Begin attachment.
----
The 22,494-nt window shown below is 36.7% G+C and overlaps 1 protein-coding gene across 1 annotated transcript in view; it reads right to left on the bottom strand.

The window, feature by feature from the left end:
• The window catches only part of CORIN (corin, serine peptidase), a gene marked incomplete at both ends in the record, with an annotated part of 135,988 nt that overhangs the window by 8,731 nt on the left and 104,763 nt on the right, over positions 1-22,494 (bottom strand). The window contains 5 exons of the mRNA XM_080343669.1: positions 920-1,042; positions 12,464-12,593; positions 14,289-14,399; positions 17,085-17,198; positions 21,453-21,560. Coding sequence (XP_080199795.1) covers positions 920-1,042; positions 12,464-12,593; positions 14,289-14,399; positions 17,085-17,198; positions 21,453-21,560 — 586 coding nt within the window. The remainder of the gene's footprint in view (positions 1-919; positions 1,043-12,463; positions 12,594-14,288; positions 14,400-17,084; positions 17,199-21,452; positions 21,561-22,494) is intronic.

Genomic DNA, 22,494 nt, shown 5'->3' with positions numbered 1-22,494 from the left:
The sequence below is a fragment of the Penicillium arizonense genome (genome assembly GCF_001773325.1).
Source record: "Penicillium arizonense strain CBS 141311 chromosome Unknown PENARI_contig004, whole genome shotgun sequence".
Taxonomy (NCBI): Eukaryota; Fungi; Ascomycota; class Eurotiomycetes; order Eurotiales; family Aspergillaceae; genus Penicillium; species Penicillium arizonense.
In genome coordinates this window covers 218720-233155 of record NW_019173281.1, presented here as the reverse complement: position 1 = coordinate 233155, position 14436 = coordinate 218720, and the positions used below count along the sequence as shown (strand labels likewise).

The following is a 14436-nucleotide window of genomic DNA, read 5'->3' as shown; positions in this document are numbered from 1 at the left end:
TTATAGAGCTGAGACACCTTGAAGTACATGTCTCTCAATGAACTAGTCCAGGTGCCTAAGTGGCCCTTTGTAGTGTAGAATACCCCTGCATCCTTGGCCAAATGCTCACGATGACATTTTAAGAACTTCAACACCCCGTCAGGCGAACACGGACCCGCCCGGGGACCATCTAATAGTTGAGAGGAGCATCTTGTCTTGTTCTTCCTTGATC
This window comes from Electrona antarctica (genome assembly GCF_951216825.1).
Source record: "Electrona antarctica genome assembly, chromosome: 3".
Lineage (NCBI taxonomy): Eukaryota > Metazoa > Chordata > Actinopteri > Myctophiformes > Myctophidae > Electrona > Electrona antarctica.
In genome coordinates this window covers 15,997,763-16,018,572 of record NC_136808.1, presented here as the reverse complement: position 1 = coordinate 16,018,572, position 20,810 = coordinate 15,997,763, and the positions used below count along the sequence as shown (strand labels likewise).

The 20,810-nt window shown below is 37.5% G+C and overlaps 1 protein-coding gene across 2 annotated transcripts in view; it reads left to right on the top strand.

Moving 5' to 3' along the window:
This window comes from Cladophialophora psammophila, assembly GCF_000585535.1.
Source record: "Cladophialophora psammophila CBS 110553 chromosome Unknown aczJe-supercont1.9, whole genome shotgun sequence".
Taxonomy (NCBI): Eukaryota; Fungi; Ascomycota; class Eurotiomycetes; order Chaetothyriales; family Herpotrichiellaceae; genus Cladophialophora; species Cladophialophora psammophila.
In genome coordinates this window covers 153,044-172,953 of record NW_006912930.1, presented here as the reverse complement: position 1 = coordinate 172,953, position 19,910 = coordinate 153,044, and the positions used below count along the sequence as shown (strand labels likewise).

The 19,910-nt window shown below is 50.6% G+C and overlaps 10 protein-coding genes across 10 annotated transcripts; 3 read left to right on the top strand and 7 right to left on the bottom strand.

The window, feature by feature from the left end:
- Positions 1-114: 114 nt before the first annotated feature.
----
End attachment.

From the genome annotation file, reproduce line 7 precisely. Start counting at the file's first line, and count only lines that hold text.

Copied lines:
Taxonomy (NCBI): Eukaryota; Fungi; Ascomycota; class Eurotiomycetes; order Eurotiales; family Aspergillaceae; genus Penicillium; species Penicillium arizonense.